“Middle school is like waking up in a new world every morning. Enjoy your experience and be flexible with the plans – not with the structure.” – Glen R.
Sometimes you’ll walk into school with a fantastic new lesson that just flops. The kids are confused, and they leave class not really understanding what the lesson was about in the first place. Don’t rely upon the same lesson for the next class period. Even some minute changes to the lesson that second time can make all the difference.
“Rely on your fellow teachers. Ask questions, ask more questions, continue asking questions.” – Sara B.
Yes, you may find that there are some teachers who are best to avoid whenever possible. Still, don’t feel like you have to row the boat alone. If you have a question, make sure to ask! You’ll find that most teachers are overflowing with answers and wisdom.
“Relationship building is the most important thing. If they know that you genuinely care for them not only on an academic level but personally as well, you will have fun.” – Ubuntu U.
Talk to students about topics other than your class. Ask about their lives, and do so with students on an individual basis. If they feel that you are interested in them as people, they will be more likely to respond to your teaching, and act reasonably as students. Plus, they will definitely make you laugh. Middle schoolers are inherently funny.
” Get the kids up and moving at least once during class.” – Kelly M.
It’s extremely difficult for all of us to sit still for 40 minutes, and even more difficult for students. Even if your lesson doesn’t officially involve movement that day, try to work in small ways for students to move around the room. If reading in pairs, I have them change partners every five minutes. I might have them bring any work they were completing up to me for a check. If students are moving around during the period, it will significantly cut down on any behavior that might otherwise occur.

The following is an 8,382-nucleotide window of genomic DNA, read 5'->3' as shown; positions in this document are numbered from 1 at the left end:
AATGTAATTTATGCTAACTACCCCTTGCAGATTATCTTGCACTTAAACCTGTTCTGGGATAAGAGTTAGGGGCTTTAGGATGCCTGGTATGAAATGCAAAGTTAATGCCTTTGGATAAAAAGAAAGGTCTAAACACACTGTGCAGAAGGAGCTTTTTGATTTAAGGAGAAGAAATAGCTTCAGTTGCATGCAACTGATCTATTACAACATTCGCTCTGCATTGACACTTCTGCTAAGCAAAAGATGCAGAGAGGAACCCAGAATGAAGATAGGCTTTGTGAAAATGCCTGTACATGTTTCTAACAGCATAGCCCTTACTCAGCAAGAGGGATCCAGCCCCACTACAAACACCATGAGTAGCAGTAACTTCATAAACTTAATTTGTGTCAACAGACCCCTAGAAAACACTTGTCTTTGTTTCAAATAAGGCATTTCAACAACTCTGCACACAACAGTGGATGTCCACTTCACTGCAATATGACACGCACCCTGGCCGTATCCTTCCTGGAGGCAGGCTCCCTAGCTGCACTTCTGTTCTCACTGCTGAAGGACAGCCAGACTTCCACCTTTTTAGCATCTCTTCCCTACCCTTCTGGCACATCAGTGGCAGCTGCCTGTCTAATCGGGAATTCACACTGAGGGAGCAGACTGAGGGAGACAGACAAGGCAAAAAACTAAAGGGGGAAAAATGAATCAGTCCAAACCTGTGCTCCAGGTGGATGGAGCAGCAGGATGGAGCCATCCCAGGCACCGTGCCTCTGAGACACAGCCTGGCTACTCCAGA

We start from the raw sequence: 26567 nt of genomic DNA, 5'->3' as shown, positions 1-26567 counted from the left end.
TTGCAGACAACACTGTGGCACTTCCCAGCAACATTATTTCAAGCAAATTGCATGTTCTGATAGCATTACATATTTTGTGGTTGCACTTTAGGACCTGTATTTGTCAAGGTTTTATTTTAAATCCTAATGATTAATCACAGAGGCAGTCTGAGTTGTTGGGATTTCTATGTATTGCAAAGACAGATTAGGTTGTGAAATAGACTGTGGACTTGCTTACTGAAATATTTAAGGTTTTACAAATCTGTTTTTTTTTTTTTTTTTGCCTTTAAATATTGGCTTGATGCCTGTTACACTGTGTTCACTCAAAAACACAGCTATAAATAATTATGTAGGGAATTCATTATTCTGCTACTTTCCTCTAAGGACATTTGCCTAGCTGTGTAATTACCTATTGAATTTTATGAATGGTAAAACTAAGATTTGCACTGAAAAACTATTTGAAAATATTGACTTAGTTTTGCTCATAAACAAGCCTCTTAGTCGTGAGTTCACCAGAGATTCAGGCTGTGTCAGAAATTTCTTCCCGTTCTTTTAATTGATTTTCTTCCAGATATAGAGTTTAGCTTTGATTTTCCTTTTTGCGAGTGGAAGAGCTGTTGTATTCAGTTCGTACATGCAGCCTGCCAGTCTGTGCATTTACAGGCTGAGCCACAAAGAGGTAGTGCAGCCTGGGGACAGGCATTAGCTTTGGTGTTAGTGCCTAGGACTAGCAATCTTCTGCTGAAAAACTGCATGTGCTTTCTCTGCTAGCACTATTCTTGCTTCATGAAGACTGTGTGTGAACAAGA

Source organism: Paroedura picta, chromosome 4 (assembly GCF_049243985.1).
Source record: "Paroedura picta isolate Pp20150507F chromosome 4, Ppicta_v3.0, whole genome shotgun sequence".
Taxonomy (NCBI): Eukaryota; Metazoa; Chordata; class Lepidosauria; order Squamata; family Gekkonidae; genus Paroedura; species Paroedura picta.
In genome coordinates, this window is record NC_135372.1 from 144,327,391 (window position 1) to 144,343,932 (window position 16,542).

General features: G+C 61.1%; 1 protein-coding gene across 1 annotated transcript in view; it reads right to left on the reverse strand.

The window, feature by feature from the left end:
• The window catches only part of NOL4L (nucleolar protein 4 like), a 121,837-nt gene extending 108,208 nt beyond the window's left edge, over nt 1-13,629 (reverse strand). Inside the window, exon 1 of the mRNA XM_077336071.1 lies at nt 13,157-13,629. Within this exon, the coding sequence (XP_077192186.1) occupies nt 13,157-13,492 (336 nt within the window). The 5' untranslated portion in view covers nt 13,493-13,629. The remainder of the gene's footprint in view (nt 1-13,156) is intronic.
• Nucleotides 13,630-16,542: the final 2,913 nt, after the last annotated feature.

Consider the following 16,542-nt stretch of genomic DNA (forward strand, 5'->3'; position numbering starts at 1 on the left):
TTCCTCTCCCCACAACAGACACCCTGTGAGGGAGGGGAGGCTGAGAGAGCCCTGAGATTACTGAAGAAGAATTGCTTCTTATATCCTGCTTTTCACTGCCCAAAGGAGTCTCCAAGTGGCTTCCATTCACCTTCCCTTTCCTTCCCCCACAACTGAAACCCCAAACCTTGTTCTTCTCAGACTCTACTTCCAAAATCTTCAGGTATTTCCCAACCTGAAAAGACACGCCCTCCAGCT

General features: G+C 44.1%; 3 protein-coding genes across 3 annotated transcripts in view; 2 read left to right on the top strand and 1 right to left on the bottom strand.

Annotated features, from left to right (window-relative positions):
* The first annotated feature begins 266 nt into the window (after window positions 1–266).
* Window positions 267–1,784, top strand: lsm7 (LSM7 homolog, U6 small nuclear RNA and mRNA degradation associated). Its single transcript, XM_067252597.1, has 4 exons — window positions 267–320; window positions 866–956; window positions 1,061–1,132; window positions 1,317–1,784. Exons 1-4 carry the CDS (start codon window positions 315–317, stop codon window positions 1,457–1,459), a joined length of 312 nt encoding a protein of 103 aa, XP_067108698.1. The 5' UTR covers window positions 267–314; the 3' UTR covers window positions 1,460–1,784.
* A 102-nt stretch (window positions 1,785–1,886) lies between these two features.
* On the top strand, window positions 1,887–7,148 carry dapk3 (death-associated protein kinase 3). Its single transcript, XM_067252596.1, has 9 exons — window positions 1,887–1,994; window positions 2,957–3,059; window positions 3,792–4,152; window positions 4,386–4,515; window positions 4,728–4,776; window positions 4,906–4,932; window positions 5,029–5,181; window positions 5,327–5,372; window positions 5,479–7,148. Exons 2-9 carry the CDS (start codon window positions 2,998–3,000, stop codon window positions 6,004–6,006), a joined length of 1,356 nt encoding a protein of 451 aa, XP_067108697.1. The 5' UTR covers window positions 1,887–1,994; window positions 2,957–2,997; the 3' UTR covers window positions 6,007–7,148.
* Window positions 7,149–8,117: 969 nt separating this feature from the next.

“Don’t teach from your desk! Walk around.” – Michelle N.
This will save your sanity and it will help your students. I am constantly checking on my students learning by literally bending over next to them and reading their work. They know that I want to see what they can produce. They also know that I read what they write. Secondly, try to make your teaching more about them than about you. When they’re producing the content and working cooperatively or individually, you will have to go to them for any support!
“Speak slowly, and enunciate.” Allison B.
This piece of advice is actually from me! I’m a really fast talker. Words spill out of me a mile a minute. Over my teaching career, however, I’ve learned to speak slowly and clearly, and enunciate my words. I’ve found that enunciation can really make a difference in whether that day’s lesson is understood and absorbed.
“So my biggest suggestion would be to learn about middle schoolers and how they act and think. Then the rest will fall into place.” – TaShena M.
I think TaShena sums it up pretty well. If you’re a first year middle school teacher, the most important steps to take involve listening, observing, and seeking understanding. Everything else will fall into place.
Do you have questions as a first year middle school teacher? Or, do you have some advice for a first year middle school teacher? Add your comments below.